Orphaned kittens, or kittens whose mothers are unable to feed them, need a special formula that supplies additional nutrients essential to growth. They need frequent, regular feedings and a loving hand to give them the nurturing necessary for physical, emotional and psychological growth and development. The process is time consuming, but the end result will be the reward of a happy cat. There are some good commercial kitten formulas, but homemade formulas are just as nutritious, easy and inexpensive.
Combine 3 ounces of condensed milk, 3 ounces of water, 4 ounces of plain full-fat yogurt and 3 large egg yolks. Mix well. Do not include the egg whites, and do not substitute cow's or goat's milk. Only make enough formula for a single day's worth of feeding and refrigerate it until you use it.
Use bottles designed for kittens. Tubes are available for feeding, but the risk of injuring the kitten with a tube is high, so the bottles are preferred unless the kitten is too weak to suck or nurse from a bottle. Wash the bottles and nipples thoroughly before using. Heat the formula in the bottles to 98 degrees F by placing the bottled formula in a pan of warm water.
How to Feed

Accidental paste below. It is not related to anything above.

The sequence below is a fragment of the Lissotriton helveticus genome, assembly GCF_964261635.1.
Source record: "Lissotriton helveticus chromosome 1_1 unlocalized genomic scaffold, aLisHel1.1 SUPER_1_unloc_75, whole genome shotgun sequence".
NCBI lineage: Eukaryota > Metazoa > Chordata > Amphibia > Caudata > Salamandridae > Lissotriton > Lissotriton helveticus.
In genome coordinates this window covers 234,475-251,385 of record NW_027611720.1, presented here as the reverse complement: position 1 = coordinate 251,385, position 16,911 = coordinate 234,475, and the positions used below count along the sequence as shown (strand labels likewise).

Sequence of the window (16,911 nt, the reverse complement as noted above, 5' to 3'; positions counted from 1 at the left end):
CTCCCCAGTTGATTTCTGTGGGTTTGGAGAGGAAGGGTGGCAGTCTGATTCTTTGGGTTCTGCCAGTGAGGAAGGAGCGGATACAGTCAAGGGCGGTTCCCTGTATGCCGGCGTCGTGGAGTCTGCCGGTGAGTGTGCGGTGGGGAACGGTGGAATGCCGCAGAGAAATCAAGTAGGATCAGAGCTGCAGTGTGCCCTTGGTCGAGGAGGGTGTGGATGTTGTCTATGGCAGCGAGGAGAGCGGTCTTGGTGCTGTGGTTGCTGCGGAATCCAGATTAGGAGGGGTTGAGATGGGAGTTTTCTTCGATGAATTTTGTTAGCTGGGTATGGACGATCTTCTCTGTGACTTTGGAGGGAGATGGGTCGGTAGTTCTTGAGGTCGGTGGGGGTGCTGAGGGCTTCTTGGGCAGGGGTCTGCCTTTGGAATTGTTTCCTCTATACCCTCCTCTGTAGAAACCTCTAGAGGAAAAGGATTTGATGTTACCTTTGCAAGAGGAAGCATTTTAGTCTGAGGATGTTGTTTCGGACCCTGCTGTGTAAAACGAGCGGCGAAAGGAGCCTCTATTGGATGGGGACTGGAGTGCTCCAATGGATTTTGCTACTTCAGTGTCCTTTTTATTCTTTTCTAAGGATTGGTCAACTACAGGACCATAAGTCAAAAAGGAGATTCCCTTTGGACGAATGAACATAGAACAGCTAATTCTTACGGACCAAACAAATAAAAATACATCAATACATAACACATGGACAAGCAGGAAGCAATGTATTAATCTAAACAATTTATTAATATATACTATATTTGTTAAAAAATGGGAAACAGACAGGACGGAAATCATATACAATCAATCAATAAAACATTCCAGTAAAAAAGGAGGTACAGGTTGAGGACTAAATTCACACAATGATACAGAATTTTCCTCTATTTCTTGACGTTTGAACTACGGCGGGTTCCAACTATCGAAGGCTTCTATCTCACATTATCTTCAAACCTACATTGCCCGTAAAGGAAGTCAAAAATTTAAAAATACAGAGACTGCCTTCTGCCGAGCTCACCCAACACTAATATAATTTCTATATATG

Before feeding the kitten, mix the formula well until there are no lumps. Keeping the kitten on its belly, with its head upright, tilt the bottle and allow the kitten to suck. If the kitten has a problem sucking, you may use a syringe without a needle for feeding during the first few days and graduate to a kitten bottle by the end of the first week. After each feeding, the kitten should be burped by holding it to your chest with the head elevated. Gently tap its back with your fingertips.
The first week of the kitten's life, feed it approximately 1 milliliter ten times per day, every two hours. Each day, increase by .5 milliliter. By the second week, the kitten should be eating approximately 5 to 7 milliliters per day.
After the second week, decrease the frequency of feedings to once every four hours. The kitten's weight should double by the end of its second week of life. Gradually add a small amount of soft kitten food to the mixture toward the end of the fourth week.
Once the kitten is able to eat the kitten food without being bottle fed, you may eliminate the feedings in the middle of the night. Stop feeding the kitten formula during the seventh week.
What Not to Feed Your Kitten
Avoid feeding your kitten cow's milk or human baby formula because these ingredients may cause intestinal or stomach distress. Also avoid honey because of the risk of botulism.
Kitten Food After Weaning
After about seven weeks, the kitten should be completely weaned off the formula and eating a nutritionally dense kitten food. Kittens tend to like to snack and eat several times a day, which makes sense since they are growing so fast. Consider a combination of wet food and dry food to make sure your kitten gets the calories she needs.